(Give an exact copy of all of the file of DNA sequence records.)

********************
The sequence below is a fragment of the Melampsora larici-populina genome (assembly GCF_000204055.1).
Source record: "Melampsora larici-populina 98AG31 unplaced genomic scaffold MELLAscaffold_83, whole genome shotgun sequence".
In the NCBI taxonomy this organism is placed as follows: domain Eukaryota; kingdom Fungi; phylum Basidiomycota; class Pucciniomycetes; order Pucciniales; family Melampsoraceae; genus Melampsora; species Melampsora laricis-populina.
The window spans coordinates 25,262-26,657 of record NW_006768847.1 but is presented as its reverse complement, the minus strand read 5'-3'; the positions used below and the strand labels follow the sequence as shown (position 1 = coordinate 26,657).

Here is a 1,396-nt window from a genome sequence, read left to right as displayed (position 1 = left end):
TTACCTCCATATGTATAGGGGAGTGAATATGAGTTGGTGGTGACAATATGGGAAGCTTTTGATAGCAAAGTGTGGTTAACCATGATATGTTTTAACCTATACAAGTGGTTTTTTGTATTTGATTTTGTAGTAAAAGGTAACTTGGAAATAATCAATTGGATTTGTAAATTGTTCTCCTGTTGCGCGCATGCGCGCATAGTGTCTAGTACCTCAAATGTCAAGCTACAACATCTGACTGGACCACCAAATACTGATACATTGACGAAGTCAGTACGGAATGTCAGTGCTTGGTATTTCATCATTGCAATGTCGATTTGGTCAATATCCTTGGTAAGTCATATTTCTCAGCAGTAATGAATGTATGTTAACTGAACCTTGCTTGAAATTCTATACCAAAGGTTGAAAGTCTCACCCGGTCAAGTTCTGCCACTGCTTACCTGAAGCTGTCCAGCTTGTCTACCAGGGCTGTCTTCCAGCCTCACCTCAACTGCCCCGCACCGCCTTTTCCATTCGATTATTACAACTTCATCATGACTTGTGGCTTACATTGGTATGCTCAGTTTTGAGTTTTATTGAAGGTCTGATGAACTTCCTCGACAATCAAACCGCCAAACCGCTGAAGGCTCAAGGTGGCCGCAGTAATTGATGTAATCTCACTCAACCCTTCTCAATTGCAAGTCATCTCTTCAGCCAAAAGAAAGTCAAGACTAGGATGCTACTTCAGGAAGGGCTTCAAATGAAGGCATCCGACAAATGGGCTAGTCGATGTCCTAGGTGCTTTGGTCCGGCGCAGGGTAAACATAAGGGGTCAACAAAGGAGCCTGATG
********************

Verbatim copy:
The sequence below is a fragment of the Melampsora larici-populina genome (assembly GCF_000204055.1).
Source record: "Melampsora larici-populina 98AG31 unplaced genomic scaffold MELLAscaffold_83, whole genome shotgun sequence".
In the NCBI taxonomy this organism is placed as follows: domain Eukaryota; kingdom Fungi; phylum Basidiomycota; class Pucciniomycetes; order Pucciniales; family Melampsoraceae; genus Melampsora; species Melampsora laricis-populina.
The window spans coordinates 25,262-26,657 of record NW_006768847.1 but is presented as its reverse complement, the minus strand read 5'-3'; the positions used below and the strand labels follow the sequence as shown (position 1 = coordinate 26,657).

Here is a 1,396-nt window from a genome sequence, read left to right as displayed (position 1 = left end):
TTACCTCCATATGTATAGGGGAGTGAATATGAGTTGGTGGTGACAATATGGGAAGCTTTTGATAGCAAAGTGTGGTTAACCATGATATGTTTTAACCTATACAAGTGGTTTTTTGTATTTGATTTTGTAGTAAAAGGTAACTTGGAAATAATCAATTGGATTTGTAAATTGTTCTCCTGTTGCGCGCATGCGCGCATAGTGTCTAGTACCTCAAATGTCAAGCTACAACATCTGACTGGACCACCAAATACTGATACATTGACGAAGTCAGTACGGAATGTCAGTGCTTGGTATTTCATCATTGCAATGTCGATTTGGTCAATATCCTTGGTAAGTCATATTTCTCAGCAGTAATGAATGTATGTTAACTGAACCTTGCTTGAAATTCTATACCAAAGGTTGAAAGTCTCACCCGGTCAAGTTCTGCCACTGCTTACCTGAAGCTGTCCAGCTTGTCTACCAGGGCTGTCTTCCAGCCTCACCTCAACTGCCCCGCACCGCCTTTTCCATTCGATTATTACAACTTCATCATGACTTGTGGCTTACATTGGTATGCTCAGTTTTGAGTTTTATTGAAGGTCTGATGAACTTCCTCGACAATCAAACCGCCAAACCGCTGAAGGCTCAAGGTGGCCGCAGTAATTGATGTAATCTCACTCAACCCTTCTCAATTGCAAGTCATCTCTTCAGCCAAAAGAAAGTCAAGACTAGGATGCTACTTCAGGAAGGGCTTCAAATGAAGGCATCCGACAAATGGGCTAGTCGATGTCCTAGGTGCTTTGGTCCGGCGCAGGGTAAACATAAGGGGTCAACAAAGGAGCCTGATG